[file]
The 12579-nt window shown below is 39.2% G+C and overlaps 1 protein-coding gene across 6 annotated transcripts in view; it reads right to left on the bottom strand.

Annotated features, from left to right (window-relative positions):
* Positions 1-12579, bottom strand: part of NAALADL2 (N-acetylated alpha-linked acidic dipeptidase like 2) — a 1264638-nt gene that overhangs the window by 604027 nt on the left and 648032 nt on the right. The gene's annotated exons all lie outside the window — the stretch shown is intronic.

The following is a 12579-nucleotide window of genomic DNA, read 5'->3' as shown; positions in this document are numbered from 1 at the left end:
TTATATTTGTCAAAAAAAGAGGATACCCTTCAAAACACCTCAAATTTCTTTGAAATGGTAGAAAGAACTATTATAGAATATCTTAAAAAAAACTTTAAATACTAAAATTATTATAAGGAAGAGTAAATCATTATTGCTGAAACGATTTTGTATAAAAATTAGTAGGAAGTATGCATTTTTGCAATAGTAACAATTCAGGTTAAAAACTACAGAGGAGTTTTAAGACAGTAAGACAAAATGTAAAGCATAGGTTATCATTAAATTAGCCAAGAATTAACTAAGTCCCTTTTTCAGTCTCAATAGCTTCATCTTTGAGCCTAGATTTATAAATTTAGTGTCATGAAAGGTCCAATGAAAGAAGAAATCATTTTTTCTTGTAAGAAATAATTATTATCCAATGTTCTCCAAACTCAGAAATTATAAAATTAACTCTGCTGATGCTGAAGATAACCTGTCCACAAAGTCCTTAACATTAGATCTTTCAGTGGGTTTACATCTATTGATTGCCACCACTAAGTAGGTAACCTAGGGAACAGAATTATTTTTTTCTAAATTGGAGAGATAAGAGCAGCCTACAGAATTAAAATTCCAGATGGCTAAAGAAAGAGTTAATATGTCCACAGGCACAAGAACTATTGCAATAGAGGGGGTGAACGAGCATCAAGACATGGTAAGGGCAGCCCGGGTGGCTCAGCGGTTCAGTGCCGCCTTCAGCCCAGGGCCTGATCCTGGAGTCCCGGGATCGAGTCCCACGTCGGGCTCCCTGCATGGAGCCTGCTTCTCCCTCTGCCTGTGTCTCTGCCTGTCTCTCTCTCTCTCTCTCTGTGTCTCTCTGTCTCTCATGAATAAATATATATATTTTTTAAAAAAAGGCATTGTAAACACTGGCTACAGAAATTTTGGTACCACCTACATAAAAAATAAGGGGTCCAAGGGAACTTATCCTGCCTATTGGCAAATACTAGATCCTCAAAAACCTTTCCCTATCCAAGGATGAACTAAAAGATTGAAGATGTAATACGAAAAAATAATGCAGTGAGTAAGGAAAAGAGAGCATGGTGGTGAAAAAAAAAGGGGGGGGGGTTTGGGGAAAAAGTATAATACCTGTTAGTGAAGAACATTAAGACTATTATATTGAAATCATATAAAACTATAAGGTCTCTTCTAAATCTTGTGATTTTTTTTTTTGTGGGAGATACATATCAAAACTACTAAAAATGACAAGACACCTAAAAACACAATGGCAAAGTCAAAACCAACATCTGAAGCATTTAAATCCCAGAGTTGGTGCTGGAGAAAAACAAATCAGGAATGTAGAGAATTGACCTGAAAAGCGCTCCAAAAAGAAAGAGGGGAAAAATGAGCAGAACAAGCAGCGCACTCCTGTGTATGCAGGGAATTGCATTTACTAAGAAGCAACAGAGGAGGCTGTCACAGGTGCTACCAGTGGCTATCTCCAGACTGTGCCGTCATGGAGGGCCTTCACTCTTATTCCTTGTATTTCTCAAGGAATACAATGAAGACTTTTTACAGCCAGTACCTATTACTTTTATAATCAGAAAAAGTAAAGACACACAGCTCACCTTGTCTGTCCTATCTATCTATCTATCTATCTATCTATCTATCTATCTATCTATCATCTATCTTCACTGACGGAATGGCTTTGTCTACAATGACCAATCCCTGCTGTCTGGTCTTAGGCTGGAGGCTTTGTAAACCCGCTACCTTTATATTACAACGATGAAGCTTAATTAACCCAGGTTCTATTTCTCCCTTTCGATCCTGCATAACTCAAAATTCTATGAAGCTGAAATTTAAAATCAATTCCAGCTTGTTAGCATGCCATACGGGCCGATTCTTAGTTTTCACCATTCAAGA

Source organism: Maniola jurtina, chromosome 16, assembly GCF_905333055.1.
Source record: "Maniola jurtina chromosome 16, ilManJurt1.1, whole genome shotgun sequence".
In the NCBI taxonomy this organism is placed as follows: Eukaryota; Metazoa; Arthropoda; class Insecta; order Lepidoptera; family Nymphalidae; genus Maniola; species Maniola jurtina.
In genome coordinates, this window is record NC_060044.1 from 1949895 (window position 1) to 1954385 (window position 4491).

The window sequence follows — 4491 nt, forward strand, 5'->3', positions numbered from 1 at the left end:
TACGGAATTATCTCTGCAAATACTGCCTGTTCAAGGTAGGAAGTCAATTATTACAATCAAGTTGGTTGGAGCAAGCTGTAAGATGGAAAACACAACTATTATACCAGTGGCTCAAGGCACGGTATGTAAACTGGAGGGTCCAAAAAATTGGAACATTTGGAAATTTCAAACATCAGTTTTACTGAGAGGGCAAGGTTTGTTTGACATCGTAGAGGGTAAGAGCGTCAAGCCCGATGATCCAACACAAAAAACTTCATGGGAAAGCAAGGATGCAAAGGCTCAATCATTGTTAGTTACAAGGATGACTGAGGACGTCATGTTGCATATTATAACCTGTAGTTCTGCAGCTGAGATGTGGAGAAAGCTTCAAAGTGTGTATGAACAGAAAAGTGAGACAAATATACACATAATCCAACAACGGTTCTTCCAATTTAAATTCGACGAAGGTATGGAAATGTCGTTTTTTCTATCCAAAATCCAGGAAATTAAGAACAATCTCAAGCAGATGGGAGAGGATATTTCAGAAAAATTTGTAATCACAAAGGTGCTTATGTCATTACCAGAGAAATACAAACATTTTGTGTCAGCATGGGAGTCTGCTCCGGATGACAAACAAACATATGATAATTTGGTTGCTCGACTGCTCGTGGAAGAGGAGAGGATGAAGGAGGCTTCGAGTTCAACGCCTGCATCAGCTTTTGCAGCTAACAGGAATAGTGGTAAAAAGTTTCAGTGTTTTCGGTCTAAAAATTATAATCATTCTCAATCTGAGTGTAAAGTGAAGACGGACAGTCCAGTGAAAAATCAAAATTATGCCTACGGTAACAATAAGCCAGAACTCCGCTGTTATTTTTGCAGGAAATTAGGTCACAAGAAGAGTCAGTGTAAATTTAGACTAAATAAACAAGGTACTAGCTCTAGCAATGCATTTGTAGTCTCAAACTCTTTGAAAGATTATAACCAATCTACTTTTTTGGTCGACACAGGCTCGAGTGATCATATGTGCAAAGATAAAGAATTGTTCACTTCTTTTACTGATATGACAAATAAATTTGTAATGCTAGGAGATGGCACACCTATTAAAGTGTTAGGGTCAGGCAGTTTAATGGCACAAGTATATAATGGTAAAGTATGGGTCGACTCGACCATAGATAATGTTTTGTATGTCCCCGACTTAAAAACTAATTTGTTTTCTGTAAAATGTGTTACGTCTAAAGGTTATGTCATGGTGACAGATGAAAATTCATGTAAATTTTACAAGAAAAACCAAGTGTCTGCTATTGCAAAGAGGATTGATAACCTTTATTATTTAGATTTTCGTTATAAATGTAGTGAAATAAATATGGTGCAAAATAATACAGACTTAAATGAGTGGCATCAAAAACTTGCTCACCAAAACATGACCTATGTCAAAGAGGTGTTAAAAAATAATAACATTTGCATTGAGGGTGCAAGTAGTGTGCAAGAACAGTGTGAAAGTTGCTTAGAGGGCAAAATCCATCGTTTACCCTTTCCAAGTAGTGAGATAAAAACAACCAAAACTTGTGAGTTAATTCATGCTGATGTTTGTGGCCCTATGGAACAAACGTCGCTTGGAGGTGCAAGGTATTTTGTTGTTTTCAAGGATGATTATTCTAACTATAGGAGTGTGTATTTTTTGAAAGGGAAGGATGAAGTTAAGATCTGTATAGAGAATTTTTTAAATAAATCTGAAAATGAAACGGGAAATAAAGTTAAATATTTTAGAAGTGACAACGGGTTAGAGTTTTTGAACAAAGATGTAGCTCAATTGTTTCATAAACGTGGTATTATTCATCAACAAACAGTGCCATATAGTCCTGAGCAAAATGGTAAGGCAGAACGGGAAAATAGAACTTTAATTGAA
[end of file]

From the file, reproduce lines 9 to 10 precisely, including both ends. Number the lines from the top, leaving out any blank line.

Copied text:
In genome coordinates, this window is record NC_060044.1 from 1949895 (window position 1) to 1954385 (window position 4491).

The window sequence follows — 4491 nt, forward strand, 5'->3', positions numbered from 1 at the left end: